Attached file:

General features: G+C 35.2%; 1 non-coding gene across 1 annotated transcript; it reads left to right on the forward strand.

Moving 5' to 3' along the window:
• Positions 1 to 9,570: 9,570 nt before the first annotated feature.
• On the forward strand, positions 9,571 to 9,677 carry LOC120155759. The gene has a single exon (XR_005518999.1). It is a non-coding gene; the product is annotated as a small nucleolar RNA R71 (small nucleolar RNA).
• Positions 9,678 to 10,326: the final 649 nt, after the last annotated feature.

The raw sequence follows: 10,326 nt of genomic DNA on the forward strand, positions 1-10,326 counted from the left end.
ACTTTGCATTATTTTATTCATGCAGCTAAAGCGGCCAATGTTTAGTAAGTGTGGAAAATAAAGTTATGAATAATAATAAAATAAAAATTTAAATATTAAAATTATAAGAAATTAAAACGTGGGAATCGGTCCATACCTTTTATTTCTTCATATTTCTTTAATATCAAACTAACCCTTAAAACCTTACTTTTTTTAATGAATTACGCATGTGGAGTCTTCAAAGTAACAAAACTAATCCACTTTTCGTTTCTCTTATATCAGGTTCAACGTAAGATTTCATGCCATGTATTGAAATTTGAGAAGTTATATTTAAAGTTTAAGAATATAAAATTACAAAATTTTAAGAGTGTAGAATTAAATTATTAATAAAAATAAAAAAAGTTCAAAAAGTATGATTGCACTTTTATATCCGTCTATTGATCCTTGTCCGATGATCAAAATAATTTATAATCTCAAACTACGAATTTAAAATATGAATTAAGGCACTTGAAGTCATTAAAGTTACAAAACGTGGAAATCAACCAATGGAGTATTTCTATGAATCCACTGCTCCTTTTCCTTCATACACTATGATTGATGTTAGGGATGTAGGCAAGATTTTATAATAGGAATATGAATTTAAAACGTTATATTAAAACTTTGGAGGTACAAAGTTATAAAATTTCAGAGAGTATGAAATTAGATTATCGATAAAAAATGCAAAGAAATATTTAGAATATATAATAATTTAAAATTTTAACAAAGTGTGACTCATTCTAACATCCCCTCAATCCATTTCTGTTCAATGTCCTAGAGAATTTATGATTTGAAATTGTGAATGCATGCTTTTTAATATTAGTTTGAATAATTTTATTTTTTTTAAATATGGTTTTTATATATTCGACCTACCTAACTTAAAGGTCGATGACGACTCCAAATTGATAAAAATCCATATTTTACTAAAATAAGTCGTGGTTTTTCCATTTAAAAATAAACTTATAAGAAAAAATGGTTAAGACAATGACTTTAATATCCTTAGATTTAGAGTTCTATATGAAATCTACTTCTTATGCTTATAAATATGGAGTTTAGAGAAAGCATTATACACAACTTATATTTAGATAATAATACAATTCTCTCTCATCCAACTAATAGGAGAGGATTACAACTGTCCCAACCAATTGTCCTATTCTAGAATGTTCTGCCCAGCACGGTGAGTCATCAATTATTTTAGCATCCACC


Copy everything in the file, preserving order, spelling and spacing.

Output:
General features: G+C 35.2%; 1 non-coding gene across 1 annotated transcript; it reads left to right on the forward strand.

Moving 5' to 3' along the window:
• Positions 1 to 9,570: 9,570 nt before the first annotated feature.
• On the forward strand, positions 9,571 to 9,677 carry LOC120155759. The gene has a single exon (XR_005518999.1). It is a non-coding gene; the product is annotated as a small nucleolar RNA R71 (small nucleolar RNA).
• Positions 9,678 to 10,326: the final 649 nt, after the last annotated feature.

The raw sequence follows: 10,326 nt of genomic DNA on the forward strand, positions 1-10,326 counted from the left end.
ACTTTGCATTATTTTATTCATGCAGCTAAAGCGGCCAATGTTTAGTAAGTGTGGAAAATAAAGTTATGAATAATAATAAAATAAAAATTTAAATATTAAAATTATAAGAAATTAAAACGTGGGAATCGGTCCATACCTTTTATTTCTTCATATTTCTTTAATATCAAACTAACCCTTAAAACCTTACTTTTTTTAATGAATTACGCATGTGGAGTCTTCAAAGTAACAAAACTAATCCACTTTTCGTTTCTCTTATATCAGGTTCAACGTAAGATTTCATGCCATGTATTGAAATTTGAGAAGTTATATTTAAAGTTTAAGAATATAAAATTACAAAATTTTAAGAGTGTAGAATTAAATTATTAATAAAAATAAAAAAAGTTCAAAAAGTATGATTGCACTTTTATATCCGTCTATTGATCCTTGTCCGATGATCAAAATAATTTATAATCTCAAACTACGAATTTAAAATATGAATTAAGGCACTTGAAGTCATTAAAGTTACAAAACGTGGAAATCAACCAATGGAGTATTTCTATGAATCCACTGCTCCTTTTCCTTCATACACTATGATTGATGTTAGGGATGTAGGCAAGATTTTATAATAGGAATATGAATTTAAAACGTTATATTAAAACTTTGGAGGTACAAAGTTATAAAATTTCAGAGAGTATGAAATTAGATTATCGATAAAAAATGCAAAGAAATATTTAGAATATATAATAATTTAAAATTTTAACAAAGTGTGACTCATTCTAACATCCCCTCAATCCATTTCTGTTCAATGTCCTAGAGAATTTATGATTTGAAATTGTGAATGCATGCTTTTTAATATTAGTTTGAATAATTTTATTTTTTTTAAATATGGTTTTTATATATTCGACCTACCTAACTTAAAGGTCGATGACGACTCCAAATTGATAAAAATCCATATTTTACTAAAATAAGTCGTGGTTTTTCCATTTAAAAATAAACTTATAAGAAAAAATGGTTAAGACAATGACTTTAATATCCTTAGATTTAGAGTTCTATATGAAATCTACTTCTTATGCTTATAAATATGGAGTTTAGAGAAAGCATTATACACAACTTATATTTAGATAATAATACAATTCTCTCTCATCCAACTAATAGGAGAGGATTACAACTGTCCCAACCAATTGTCCTATTCTAGAATGTTCTGCCCAGCACGGTGAGTCATCAATTATTTTAGCATCCACC